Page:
Review by Mary Ann Glynn

I first came across James Fallon’s research on a show about psychopathy and the brain on the Science Channel. I was fascinated by what he found out by mistake about his own brain, which has added an interesting and significant spin to the discussion of nature and nurture in psychopathy.

For thirty-five years James Fallon has been a neuroscientist educator and researcher, and has engineered major breakthroughs in stem cell research. His research lab led to the creation of three biotech companies, one of which won a national award from peers. His main areas of study were in Parkinson’s Disease, chronic stroke, later branching into PTSD of veterans, Alzheimer’s, schizophrenia, addictions, male-female brain differences, emotional memory, ADHD, and consciousness, all of which were a substantially rich prerequisite to what he veered into more recently.

Mark Manson reveals why ‘Love is Not Enough’

lennon_reznor_smMark Manson is an author and entrepreneur who posts on his website hundreds of articles about psychology and modern culture.

‘Love is Not Enough’ is a straightforward look at love through Mark Manson’s eyes.

Manson compares John Lennon’s notion that “all you need is love” with Nine Inch Nails’ Trent Reznor’s idea that “love is not enough.” Manson sides with Reznor and warns that there are three harsh truths about love: love does not equal compatibility, love does not solve your relationship problems, and love is not always worth sacrificing yourself.

Manson summarizes that love is a wonderful experience. It’s one of the greatest experiences life has to offer. And it is something everyone should aspire to feel and enjoy.

“But you need more in life than love,” Manson says. “Love is great. Love is necessary. Love is beautiful. But love is not enough.”

Love is not enough,  by Mark Manson

Blame the victim, again

Spath TalesEditor’s Note: This SPATH tale was submitted by the Lovefraud reader who goes by the name “Sisyphus Unchained.”

He was handsome; he was charming; he had an incredible zest for life.  But more importantly he was manipulative, deceitful and dangerous.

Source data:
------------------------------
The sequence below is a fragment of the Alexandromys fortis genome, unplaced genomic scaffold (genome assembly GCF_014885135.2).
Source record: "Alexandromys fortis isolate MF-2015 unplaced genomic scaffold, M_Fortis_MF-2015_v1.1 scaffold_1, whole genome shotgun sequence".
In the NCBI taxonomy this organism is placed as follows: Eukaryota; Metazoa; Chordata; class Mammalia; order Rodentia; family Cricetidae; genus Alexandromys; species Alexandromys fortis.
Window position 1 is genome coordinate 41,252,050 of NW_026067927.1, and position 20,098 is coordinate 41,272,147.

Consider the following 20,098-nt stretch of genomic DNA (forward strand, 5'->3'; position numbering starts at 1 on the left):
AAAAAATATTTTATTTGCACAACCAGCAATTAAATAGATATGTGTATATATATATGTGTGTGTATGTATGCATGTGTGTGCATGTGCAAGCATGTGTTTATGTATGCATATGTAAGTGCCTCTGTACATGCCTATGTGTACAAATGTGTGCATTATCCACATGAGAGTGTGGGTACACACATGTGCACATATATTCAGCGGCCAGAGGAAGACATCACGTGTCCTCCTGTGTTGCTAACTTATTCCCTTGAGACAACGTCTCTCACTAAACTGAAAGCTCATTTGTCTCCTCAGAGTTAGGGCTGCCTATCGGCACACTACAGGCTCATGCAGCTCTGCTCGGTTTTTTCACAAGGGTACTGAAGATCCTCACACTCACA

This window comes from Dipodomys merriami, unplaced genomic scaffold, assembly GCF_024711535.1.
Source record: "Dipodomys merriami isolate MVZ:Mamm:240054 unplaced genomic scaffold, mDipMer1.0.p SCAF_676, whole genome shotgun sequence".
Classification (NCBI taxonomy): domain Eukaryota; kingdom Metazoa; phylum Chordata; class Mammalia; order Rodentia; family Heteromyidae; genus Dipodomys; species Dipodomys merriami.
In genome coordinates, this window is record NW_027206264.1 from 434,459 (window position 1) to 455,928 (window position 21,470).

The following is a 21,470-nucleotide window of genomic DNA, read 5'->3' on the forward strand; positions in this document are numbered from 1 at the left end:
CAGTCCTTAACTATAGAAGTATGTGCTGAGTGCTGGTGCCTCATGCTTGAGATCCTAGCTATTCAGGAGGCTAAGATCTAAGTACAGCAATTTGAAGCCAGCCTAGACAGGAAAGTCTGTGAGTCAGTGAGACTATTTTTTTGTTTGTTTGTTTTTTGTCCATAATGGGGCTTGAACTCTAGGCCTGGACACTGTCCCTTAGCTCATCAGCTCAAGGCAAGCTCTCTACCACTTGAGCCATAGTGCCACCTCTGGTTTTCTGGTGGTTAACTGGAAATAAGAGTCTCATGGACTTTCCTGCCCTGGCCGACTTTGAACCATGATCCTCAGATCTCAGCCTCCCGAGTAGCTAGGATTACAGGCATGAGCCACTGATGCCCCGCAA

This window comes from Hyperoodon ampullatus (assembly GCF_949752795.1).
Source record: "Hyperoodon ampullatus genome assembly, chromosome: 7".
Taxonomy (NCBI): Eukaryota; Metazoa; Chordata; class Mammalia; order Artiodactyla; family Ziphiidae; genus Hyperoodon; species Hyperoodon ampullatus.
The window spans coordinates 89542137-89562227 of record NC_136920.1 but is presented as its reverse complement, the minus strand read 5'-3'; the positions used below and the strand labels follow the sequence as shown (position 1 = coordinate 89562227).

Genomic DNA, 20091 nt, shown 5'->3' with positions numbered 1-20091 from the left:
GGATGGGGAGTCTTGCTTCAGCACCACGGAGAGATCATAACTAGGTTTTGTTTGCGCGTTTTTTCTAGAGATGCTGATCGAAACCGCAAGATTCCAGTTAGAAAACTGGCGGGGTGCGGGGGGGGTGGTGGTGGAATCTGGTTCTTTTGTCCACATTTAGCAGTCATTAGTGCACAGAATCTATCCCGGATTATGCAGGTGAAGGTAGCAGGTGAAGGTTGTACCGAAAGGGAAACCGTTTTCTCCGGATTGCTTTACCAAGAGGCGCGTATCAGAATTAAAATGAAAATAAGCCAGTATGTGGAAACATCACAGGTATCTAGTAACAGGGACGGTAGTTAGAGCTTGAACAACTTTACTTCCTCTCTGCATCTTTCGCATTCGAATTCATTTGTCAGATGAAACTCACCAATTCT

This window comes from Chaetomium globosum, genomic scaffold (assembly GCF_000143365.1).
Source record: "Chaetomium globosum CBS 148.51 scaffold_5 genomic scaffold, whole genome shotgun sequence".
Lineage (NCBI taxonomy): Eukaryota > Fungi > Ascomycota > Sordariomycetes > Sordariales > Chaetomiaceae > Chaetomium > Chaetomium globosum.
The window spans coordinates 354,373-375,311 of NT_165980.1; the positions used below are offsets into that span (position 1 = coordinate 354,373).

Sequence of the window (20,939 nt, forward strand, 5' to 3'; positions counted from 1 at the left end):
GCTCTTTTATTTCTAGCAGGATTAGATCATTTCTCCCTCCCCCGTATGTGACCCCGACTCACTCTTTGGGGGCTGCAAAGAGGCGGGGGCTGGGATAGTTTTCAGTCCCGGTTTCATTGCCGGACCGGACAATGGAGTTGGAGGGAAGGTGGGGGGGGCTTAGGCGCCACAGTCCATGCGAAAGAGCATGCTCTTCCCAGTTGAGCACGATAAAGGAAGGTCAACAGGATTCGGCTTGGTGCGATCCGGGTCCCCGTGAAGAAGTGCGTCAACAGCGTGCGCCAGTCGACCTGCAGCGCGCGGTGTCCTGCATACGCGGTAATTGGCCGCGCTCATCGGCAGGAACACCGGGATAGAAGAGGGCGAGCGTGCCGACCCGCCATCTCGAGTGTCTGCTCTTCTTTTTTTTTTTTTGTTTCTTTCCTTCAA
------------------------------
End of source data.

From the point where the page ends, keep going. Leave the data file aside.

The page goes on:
In 2007 I met a man with whom I thought I shared interests: educational/community development projects in Southern Africa. He portrayed himself as the founder of a South African-based charitable project focused on the needs of orphaned/disadvantaged youths in the townships of Johannesburg (which much later, once I investigated further, all turned out to be non-existent).

Over the course of the next four years he skillfully interspersed his requests for funding his “charitable” works with requests for assistance with personal expenses (medical, household, family emergencies, business opportunities, and more).

Fraudulent love syndicate in Malaysia pulls in $68,955

facebookFive Nigerian students between the ages of 25 and 34, attending a private college in Kuala Lumpur, Malaysia, plus another girl local to Sungai Buloh, were arrested for operating a fraudulent dating syndicate on Facebook for the past six months.

The suspects formed relationships with the victims and then requested that the victims transfer money into the suspects’ accounts. So far, the syndicate has collected a total of RM 223,000 (US$68,955).

Local Girl Involved In FB Love Fraud, from Malaysian Digetst.com

Ray Rice, the NFL, and domestic violence

I would like to thank the unidentified employee of the now-closed Revel Casino in Atlantic City, New Jersey, who leaked the video of the NFL player Ray Rice punching his fiancée in the head, knocking her unconscious.

The employee likely sold the video to TMZ for thousands of dollars. In my opinion, it was worth every penny he or she received, because now the public’s attention is focused on the issue of domestic violence.

It’s about time.

In the U.S., 20 people per minute are victims of physical violence by an intimate partner, according to the Centers for Disease Control and Prevention.

One in three women, and one in 14 men, have experienced physical violence by an intimate partner, according to the National Coalition Against Domestic Violence.